The other night I was thinking of the things I found when I went through his dresser drawers and his closet. I was thinking of what I didn’t find too.

Things I found:

  • black and white photos of the girl he fell in love with when he was stationed in China after Japan surrendered in WW2
  • three Indiana National Guard dog tags
  • color photos of artillery guns, maybe howitzers
  • notices from the IRS
  • expired Life Insurance policies
  • Indiana National Guard service medals and certificates
  • A letter from his half brother written in 1973 telling him his dad had died
  • His Marine Service Uniform which dates back to 1946
  • His Indiana National Gaurd which dates back to the mid-80’s
  • A photo of his dog
  • A roll of film he had developed with lots of photos of horses in a corral, especially this one grayish white horse and a couple shots of some ducks
  • A handful of books on sailing and building boats
  • Medals from races he completed and some where he won his age group

Things I didn’t find:

  • a wedding ring
  • photos of me or my sister
  • photos of his last wife or her kids
  • bank statements
  • extra car keys
  • checkbook
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my new york

October 12, 2010

Orchard street

Originally uploaded by proteanme

Some streets in New York feel a little like Paris, which is what I tried to capture here. You can check out other photos from vacation by clicking on this one of Orchard street.


wish it wasn’t raining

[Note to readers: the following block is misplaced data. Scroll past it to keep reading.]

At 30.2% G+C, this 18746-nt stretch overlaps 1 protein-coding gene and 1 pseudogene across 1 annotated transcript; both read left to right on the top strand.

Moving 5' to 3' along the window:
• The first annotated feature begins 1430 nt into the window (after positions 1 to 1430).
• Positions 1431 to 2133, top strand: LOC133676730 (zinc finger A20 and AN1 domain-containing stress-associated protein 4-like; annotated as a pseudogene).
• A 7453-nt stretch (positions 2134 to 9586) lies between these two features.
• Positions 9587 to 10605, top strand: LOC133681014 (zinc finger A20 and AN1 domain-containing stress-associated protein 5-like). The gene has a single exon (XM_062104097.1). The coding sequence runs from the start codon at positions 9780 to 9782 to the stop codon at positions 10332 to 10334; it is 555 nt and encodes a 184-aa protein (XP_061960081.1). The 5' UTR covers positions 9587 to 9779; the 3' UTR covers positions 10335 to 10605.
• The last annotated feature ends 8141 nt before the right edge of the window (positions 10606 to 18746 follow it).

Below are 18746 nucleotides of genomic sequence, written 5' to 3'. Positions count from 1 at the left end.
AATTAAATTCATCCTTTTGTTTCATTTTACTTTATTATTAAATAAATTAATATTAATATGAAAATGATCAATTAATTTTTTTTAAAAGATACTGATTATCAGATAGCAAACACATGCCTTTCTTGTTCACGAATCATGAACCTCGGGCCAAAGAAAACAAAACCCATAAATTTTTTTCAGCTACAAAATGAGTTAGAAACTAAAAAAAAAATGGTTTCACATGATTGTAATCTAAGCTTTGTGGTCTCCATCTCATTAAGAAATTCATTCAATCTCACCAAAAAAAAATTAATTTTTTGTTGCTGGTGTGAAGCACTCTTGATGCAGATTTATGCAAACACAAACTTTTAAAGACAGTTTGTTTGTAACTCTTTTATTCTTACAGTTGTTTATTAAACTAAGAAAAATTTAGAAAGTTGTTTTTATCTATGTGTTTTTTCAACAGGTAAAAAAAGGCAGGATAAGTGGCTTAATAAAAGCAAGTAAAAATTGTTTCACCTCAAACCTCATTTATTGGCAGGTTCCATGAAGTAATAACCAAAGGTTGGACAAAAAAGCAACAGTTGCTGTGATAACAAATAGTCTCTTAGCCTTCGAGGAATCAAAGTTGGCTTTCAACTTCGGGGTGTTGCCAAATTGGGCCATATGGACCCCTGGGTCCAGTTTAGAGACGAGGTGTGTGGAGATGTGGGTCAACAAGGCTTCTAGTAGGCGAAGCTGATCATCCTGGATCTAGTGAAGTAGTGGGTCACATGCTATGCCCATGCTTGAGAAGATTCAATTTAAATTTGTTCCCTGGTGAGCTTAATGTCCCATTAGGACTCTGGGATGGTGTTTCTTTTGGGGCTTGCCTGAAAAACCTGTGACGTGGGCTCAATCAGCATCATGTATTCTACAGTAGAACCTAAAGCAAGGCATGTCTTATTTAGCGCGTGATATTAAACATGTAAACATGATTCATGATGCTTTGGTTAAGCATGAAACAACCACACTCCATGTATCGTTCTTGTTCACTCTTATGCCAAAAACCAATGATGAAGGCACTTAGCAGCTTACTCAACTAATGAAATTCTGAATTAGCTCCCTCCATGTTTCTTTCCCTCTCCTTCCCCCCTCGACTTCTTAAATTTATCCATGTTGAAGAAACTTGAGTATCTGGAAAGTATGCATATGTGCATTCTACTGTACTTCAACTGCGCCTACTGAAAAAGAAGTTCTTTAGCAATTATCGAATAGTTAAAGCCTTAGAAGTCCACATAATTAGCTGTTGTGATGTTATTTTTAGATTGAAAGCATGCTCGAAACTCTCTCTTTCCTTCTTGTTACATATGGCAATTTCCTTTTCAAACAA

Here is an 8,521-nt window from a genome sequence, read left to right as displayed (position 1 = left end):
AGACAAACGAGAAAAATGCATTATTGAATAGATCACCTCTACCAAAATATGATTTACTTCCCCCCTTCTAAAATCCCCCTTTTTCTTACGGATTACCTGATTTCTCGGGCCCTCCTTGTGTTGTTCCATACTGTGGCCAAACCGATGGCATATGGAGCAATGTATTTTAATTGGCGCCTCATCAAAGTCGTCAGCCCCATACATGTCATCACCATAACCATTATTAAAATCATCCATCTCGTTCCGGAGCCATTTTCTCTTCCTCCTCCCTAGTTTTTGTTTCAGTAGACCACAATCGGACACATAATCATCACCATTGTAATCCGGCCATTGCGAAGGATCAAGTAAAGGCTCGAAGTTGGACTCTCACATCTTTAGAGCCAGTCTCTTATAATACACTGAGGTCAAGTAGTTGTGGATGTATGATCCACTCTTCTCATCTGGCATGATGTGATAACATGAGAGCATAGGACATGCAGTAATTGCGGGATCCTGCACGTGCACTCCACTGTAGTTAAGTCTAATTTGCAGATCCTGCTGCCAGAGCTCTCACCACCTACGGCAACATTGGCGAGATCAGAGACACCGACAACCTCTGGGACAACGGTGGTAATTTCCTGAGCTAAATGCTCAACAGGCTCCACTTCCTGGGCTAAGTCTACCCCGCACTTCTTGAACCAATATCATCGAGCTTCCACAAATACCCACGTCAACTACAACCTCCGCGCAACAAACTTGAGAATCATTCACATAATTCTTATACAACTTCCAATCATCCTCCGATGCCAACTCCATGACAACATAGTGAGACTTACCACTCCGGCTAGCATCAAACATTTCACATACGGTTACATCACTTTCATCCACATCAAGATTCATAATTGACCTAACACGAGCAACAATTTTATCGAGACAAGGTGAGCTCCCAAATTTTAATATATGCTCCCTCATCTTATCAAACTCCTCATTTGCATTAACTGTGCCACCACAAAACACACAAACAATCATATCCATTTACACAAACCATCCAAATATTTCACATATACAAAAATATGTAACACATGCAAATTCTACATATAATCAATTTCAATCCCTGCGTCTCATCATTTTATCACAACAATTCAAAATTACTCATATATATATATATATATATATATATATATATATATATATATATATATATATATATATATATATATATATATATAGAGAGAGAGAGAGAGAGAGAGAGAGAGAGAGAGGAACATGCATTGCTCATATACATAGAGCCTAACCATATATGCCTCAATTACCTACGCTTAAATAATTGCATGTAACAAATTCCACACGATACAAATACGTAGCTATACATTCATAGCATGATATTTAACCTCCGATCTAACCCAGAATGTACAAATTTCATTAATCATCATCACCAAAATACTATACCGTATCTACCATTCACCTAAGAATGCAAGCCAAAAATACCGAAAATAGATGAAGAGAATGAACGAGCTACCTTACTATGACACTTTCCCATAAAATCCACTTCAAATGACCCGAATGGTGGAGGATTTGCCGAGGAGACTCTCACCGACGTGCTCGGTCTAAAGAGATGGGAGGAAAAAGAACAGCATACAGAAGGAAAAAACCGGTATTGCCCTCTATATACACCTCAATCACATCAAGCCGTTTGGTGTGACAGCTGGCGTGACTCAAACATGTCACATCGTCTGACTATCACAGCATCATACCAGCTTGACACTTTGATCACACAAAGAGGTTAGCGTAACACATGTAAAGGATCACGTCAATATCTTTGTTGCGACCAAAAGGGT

October 10, 2010

Second day of rain. Sigh. I think I’ll struggle against it for a little bit. I know it’s futile, but that’s ok. I get some satisfaction out of having something to rail against. Rain’s an easy target. Oh, I know that it’s good for the kale and beets and turnips and collards and herbs in the back yard. And I know all the rain keeps the temperatures milder here. Yay, for those things, right?!

I went to the Karl Marlantes talk at Wordstock yesterday. He wrote Matterhorn – this powerful novel on the Vietnam war. I read it this summer and it sent me into a tailspin of emotions, which apparently are still right there, right under the surface of my skin. Because from the time I sat down at the beginning of his talk, to the time afterward when I stood in line for Karl to sign my book, I thought I was going to cry. It’s like anyone who is intimate with the most profound experience of my dad’s life, that being combat, ends up being a means or a conduit for me to be close to my dad. And I feel like my heart is breaking because maybe that person also knows what it meant to try and be my dad’s child. I wanted to stand there with Karl Marlantes for a couple minutes because he had two daughters too and he dedicated his book to them. A lot of people in the book signing line wanted some kind of connection with Karl. I overhead conversations between former vets and parents of vets and other kids of vets. If you loved someone who served in combat, you catch some shrapnel, so to speak. God, I know that’s a cheesy way of saying it, but I don’t know how else to describe this particular kind of hurt. Or maybe this is grief. Or maybe it’s both – the legacy of PTSD mixed with grief. It’s part of why I wish it weren’t raining right now.


where i left off

October 10, 2010

Rain and trees. Trees and rain. Oh, Portland, please don’t start your rainy season yet.

It’s strange how easy it is to get back in the swing of things here. Get on my bike, ride to work, go to the store, buy some food, do the laundry, wash the dishes, pay the bills. Just kinda pick up where I left off, more or less. Even though that’s not what I want to do. I can’t quite articulate exactly what I want to do or what’s missing. I know it’s not as easy as moving to New York, which would not be easy at all. Anyway, I can’t quite sum up the thing that feels off inside. It’s like a crack in a fault line, maybe. Although that sounds too dramatic. Maybe it’s just that it takes a long time to figure oneself out and that’s what happening to me. I’m figuring myself out. I think I’ve said all this before. Alot. Before my dad died.